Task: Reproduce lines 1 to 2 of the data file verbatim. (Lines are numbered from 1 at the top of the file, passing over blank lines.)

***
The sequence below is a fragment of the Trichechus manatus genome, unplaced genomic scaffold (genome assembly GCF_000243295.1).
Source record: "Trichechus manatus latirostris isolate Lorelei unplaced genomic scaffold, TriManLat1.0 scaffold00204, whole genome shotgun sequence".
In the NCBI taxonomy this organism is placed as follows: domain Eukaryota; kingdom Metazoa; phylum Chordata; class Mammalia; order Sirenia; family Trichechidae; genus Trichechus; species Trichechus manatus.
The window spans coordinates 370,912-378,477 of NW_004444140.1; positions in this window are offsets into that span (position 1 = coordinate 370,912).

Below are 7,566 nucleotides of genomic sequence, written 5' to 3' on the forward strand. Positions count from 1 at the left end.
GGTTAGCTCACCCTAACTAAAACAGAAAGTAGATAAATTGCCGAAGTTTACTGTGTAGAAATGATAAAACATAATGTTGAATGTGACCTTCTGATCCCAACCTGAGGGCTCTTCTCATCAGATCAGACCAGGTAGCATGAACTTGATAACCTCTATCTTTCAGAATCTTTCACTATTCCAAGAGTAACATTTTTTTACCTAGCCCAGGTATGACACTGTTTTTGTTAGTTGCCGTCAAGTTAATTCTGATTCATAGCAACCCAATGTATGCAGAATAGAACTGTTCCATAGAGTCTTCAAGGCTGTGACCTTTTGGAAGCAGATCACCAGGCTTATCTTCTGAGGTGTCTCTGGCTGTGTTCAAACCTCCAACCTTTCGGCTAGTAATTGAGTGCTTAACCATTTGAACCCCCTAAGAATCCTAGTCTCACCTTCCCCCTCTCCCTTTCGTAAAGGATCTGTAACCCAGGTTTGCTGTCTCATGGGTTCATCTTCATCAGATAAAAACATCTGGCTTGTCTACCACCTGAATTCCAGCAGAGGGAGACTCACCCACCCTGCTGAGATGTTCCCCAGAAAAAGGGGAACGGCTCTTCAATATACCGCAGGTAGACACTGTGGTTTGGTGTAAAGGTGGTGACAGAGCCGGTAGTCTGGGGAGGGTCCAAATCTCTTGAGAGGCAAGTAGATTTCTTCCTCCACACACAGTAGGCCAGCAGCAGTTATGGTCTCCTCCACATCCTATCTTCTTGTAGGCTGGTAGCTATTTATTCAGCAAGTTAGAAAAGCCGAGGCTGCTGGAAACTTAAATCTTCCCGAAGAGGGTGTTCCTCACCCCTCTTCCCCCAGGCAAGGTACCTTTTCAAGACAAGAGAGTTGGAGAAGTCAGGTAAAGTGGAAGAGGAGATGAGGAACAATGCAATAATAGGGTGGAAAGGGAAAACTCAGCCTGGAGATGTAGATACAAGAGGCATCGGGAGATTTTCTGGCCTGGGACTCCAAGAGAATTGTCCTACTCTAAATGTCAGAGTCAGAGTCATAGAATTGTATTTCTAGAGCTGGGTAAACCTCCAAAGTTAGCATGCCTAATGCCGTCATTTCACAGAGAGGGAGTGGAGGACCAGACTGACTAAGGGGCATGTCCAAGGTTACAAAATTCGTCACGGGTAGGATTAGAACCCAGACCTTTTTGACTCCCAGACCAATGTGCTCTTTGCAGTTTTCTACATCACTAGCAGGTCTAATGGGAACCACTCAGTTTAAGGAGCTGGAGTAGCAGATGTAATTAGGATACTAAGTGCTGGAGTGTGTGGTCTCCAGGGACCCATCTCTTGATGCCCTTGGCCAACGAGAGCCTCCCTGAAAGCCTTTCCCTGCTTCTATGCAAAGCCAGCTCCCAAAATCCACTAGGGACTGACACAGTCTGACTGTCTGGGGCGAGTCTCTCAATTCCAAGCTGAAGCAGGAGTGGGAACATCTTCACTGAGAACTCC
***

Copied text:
The sequence below is a fragment of the Trichechus manatus genome, unplaced genomic scaffold (genome assembly GCF_000243295.1).
Source record: "Trichechus manatus latirostris isolate Lorelei unplaced genomic scaffold, TriManLat1.0 scaffold00204, whole genome shotgun sequence".